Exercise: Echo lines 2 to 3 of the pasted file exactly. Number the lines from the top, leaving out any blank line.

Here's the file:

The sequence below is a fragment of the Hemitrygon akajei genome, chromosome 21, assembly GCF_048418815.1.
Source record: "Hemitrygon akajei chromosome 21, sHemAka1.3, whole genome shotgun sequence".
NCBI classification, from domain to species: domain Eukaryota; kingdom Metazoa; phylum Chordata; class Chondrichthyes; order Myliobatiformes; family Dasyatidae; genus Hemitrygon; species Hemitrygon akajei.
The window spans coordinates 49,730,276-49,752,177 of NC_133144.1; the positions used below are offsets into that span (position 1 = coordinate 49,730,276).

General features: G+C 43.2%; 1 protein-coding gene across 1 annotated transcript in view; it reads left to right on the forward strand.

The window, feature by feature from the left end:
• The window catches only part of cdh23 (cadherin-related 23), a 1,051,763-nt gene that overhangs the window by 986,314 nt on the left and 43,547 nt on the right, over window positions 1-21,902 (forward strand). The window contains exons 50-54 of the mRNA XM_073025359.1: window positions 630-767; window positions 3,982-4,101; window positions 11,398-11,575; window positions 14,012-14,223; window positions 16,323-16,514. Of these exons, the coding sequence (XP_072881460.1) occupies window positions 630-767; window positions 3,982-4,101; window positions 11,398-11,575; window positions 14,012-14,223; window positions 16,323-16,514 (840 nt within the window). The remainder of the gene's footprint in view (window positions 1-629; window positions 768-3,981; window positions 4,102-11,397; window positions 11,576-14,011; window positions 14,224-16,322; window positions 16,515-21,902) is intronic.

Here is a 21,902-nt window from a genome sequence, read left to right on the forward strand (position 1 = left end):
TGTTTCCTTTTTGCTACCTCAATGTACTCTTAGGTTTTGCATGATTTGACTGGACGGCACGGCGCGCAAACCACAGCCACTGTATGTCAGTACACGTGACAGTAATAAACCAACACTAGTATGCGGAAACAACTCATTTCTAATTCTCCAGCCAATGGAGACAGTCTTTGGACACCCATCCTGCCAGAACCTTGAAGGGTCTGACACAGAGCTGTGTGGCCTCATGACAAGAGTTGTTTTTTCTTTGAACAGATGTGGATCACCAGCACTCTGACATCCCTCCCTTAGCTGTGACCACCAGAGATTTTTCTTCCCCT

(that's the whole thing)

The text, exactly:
Source record: "Hemitrygon akajei chromosome 21, sHemAka1.3, whole genome shotgun sequence".
NCBI classification, from domain to species: domain Eukaryota; kingdom Metazoa; phylum Chordata; class Chondrichthyes; order Myliobatiformes; family Dasyatidae; genus Hemitrygon; species Hemitrygon akajei.